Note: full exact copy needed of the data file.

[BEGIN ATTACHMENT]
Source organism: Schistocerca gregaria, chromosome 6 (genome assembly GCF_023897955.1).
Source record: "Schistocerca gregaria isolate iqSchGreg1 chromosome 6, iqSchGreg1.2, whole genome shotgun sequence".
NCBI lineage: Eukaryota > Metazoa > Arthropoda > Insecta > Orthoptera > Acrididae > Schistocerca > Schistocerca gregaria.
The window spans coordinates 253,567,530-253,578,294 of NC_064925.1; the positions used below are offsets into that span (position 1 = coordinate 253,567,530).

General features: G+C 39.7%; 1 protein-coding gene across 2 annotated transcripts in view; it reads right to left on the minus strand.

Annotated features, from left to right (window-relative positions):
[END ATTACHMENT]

Source organism: Schistocerca gregaria, chromosome 6 (genome assembly GCF_023897955.1).
Source record: "Schistocerca gregaria isolate iqSchGreg1 chromosome 6, iqSchGreg1.2, whole genome shotgun sequence".
NCBI lineage: Eukaryota > Metazoa > Arthropoda > Insecta > Orthoptera > Acrididae > Schistocerca > Schistocerca gregaria.
The window spans coordinates 253,567,530-253,578,294 of NC_064925.1; the positions used below are offsets into that span (position 1 = coordinate 253,567,530).

General features: G+C 39.7%; 1 protein-coding gene across 2 annotated transcripts in view; it reads right to left on the minus strand.

Annotated features, from left to right (window-relative positions):